‘Odd Thomas’ (2013) is an adaptation of the first novel in a series from Dean Koontz. For those unfamiliar with the film or the source material, the character’s name is actually Odd; it’s explained briefly in the novel and in the movie that it is his legal name, with one parent telling him that it was a mistake on his birth certificate, while the other tells him that it was intentional. This particular story (and the stories that follow in novel form) are all told with a quirk and from Odd’s perspective.
The film centers on Odd Thomas (Anton Yelchin), a small-town fry cook with a paranormal gift that allows him to see ghosts, and as he proudly states: “and by god, I do something about it”. The story begins with Odd seeing the ghost of a young girl who was murdered, and then he takes action and confronts her murderer, chasing him down and apprehending him. Here it’s established that Odd has a special relationship with local police chief Wyatt Porter (Willem Dafoe), who is well aware of Odd’s gifts and covers for him on the law side. Later at night, Odd has a dream involving a crowd of faceless people wearing bowling uniforms fleeing, and crying for help while gun shots go off. This dream kicks off a mystery as the following day he learns that a co-worker had a similar dream in which she saw herself face-on as she dies, and a large group of Bodachs – an other-worldly species that emerges only when major tragedies happen, feeding on and relishing in bloodshed – makes their presence through-out the town of Pico Mundo. With the assistance of Chief Porter, and his girlfriend, Stormy Llewellyn (Addison Timlin), Odd races against time to solve the mystery and stop the pending tragedy that will befall his home-town.
It’s not very often that a feature film adaptation of a novel is as faithful to the source, in terms of story and tone, as this one is. Considering the length and amount of material in the novel in comparison to the run-time of a genre film, it is understandable that not everything makes the cut. One character who is frequent through-out the novels is reduced to a cameo, while others are cut out completely, and some of the situations that Odd encounters are condensed or glossed over – but these minor changes and liberties taken for the script have no major effect on the over-all story, as everything plays out as accurately as possible. This movie captures the novel perfectly, and as a fan, I appreciate Stephen Sommers’ respectful approach to the material.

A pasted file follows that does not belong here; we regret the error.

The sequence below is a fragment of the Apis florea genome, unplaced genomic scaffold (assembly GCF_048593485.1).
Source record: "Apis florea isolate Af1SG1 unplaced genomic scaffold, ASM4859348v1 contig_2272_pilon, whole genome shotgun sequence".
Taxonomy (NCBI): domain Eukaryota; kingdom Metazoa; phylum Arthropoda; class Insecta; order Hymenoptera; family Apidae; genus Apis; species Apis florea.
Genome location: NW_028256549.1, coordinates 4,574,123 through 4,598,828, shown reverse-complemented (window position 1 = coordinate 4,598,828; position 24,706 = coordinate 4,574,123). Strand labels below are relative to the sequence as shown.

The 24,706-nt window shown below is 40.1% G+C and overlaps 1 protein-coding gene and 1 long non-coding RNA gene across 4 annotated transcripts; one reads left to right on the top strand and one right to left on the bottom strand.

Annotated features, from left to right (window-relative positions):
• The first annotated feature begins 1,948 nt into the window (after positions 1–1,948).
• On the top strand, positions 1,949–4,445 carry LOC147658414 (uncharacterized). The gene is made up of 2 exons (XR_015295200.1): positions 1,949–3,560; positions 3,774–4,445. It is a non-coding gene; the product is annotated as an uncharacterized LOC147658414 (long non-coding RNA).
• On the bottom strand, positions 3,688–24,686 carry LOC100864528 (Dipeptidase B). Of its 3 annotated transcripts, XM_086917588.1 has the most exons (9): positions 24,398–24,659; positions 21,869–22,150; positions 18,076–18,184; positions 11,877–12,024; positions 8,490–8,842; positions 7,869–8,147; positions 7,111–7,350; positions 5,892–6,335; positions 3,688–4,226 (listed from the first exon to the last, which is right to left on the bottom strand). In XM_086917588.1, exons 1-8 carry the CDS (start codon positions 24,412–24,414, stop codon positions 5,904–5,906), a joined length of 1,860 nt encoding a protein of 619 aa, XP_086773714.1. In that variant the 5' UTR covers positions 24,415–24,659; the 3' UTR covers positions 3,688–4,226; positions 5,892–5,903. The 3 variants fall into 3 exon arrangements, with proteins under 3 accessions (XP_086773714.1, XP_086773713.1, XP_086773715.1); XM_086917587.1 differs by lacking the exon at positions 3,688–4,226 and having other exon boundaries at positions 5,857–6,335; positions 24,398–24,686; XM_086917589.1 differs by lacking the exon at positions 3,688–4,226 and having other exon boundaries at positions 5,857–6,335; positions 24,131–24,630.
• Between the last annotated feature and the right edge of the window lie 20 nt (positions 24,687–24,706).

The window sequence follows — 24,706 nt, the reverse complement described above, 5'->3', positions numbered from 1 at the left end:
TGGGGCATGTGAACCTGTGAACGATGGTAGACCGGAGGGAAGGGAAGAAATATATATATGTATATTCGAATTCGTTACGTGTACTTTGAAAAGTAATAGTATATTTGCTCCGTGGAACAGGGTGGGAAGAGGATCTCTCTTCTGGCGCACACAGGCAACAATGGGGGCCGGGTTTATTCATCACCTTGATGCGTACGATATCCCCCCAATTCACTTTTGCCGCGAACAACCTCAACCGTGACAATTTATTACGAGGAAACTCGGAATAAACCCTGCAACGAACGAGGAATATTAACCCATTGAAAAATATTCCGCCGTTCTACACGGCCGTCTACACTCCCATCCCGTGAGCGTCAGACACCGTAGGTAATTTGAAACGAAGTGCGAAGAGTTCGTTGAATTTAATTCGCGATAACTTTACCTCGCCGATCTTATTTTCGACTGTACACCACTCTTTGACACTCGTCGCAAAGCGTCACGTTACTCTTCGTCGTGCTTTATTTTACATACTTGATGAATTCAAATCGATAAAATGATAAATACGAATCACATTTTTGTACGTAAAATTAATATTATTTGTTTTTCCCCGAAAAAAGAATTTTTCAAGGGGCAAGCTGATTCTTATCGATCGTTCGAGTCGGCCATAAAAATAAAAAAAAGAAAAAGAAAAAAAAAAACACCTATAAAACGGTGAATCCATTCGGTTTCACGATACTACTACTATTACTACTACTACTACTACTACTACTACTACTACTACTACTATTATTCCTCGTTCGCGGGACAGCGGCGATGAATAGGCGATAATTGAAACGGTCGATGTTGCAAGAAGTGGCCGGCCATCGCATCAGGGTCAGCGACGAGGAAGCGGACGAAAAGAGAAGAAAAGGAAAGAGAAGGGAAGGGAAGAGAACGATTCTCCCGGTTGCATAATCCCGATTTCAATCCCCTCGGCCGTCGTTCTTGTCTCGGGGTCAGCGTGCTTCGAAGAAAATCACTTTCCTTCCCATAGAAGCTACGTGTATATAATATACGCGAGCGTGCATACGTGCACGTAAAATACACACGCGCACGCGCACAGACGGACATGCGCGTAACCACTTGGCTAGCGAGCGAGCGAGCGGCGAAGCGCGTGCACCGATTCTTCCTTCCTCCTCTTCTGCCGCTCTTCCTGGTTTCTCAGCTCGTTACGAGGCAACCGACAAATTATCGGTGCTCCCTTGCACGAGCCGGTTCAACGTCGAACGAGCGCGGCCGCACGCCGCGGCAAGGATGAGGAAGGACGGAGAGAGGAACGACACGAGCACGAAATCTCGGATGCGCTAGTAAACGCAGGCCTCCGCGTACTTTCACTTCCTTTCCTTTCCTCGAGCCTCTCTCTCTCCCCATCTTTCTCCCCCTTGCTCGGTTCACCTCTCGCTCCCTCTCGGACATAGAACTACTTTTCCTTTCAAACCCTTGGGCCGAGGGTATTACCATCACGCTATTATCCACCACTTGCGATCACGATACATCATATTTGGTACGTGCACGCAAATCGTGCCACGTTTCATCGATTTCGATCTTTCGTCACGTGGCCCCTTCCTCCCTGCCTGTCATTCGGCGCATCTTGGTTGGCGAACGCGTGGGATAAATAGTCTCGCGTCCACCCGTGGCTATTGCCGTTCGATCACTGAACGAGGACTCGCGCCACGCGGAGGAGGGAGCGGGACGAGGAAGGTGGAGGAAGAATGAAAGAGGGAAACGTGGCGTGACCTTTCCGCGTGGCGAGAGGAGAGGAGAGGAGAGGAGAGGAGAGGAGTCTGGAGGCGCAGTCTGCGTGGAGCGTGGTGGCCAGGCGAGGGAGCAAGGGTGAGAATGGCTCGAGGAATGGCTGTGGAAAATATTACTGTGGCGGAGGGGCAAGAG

Anton Yelchin was a terrific actor, and in my opinion is the perfect person for the role. To me, he IS Odd Thomas. In fact, I think his casting was so inspiring that I will always envision him anytime I read the novels or listen to the audio-books, and its such a shame that we’ll never get to see him expand on this role for any adaptation of the sequels.
Of course, while not as tragic as the untimely death of Yelchin, it’s also unfortunate that we’ll never get to see the complete story on film. This film was shot in 2011, but due to a lack of marketing and a lawsuit in regards to the lack of marketing, this movie never got its due and instead had been sitting on the shelf for a couple of years before getting a very limited release, and it never got a chance to find its audience. Upon its eventual small-scale release, it was also met with some negative critical reviews, which doesn’t help. I can’t comment on how this movie holds up to people who haven’t read the novels, as I’ve read and was a fan of the first two by the time I got to see this movie. I suppose my enjoyment of this movie stems from my love of Dean Koontz’s book series, and less about the merits of the film itself. I’d like to think that I’m objective and that the movie holds up just fine as is, but I won’t deny the possibility of bias.
Stephen Sommers is a writer/director that’s a hit or miss for me. I love ‘Deep Rising’ (1998) and ‘The Mummy’ (1999), but ‘The Mummy Returns’ (2001), ‘Van Helsing’ (2004) and ‘G.I. Joe’ (2009) are a little “Meh” to me. I do think this movie is in the category of one of his better films, and captures the fun spirit of the book.
The score from composer John Swihart is solid in some sequences and captures the quirkiness of the character. It’s nothing memorable, but works fine.
Overall, while some of the acting and dialogue is a little cringe-worthy, this is a fun movie and a very faithful adaptation of the novel. If you’ve seen and liked the movie but haven’t read the novels, I recommend that you seek them out.